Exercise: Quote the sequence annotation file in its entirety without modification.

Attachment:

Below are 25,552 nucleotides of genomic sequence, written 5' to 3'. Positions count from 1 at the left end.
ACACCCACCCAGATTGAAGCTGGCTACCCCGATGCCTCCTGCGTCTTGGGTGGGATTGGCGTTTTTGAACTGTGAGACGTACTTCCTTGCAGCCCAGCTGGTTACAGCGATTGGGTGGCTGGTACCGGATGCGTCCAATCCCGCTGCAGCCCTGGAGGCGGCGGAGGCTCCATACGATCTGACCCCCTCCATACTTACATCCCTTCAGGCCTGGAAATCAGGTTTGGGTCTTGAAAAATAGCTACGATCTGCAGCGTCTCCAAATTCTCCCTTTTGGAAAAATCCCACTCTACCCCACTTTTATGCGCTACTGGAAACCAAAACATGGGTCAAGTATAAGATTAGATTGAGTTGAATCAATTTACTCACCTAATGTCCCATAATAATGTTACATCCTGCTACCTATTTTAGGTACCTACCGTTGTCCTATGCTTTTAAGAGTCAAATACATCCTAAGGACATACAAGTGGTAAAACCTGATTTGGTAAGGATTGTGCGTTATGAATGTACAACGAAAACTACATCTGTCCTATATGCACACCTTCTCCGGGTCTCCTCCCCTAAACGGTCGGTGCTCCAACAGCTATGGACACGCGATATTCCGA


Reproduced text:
Below are 25,552 nucleotides of genomic sequence, written 5' to 3'. Positions count from 1 at the left end.
ACACCCACCCAGATTGAAGCTGGCTACCCCGATGCCTCCTGCGTCTTGGGTGGGATTGGCGTTTTTGAACTGTGAGACGTACTTCCTTGCAGCCCAGCTGGTTACAGCGATTGGGTGGCTGGTACCGGATGCGTCCAATCCCGCTGCAGCCCTGGAGGCGGCGGAGGCTCCATACGATCTGACCCCCTCCATACTTACATCCCTTCAGGCCTGGAAATCAGGTTTGGGTCTTGAAAAATAGCTACGATCTGCAGCGTCTCCAAATTCTCCCTTTTGGAAAAATCCCACTCTACCCCACTTTTATGCGCTACTGGAAACCAAAACATGGGTCAAGTATAAGATTAGATTGAGTTGAATCAATTTACTCACCTAATGTCCCATAATAATGTTACATCCTGCTACCTATTTTAGGTACCTACCGTTGTCCTATGCTTTTAAGAGTCAAATACATCCTAAGGACATACAAGTGGTAAAACCTGATTTGGTAAGGATTGTGCGTTATGAATGTACAACGAAAACTACATCTGTCCTATATGCACACCTTCTCCGGGTCTCCTCCCCTAAACGGTCGGTGCTCCAACAGCTATGGACACGCGATATTCCGA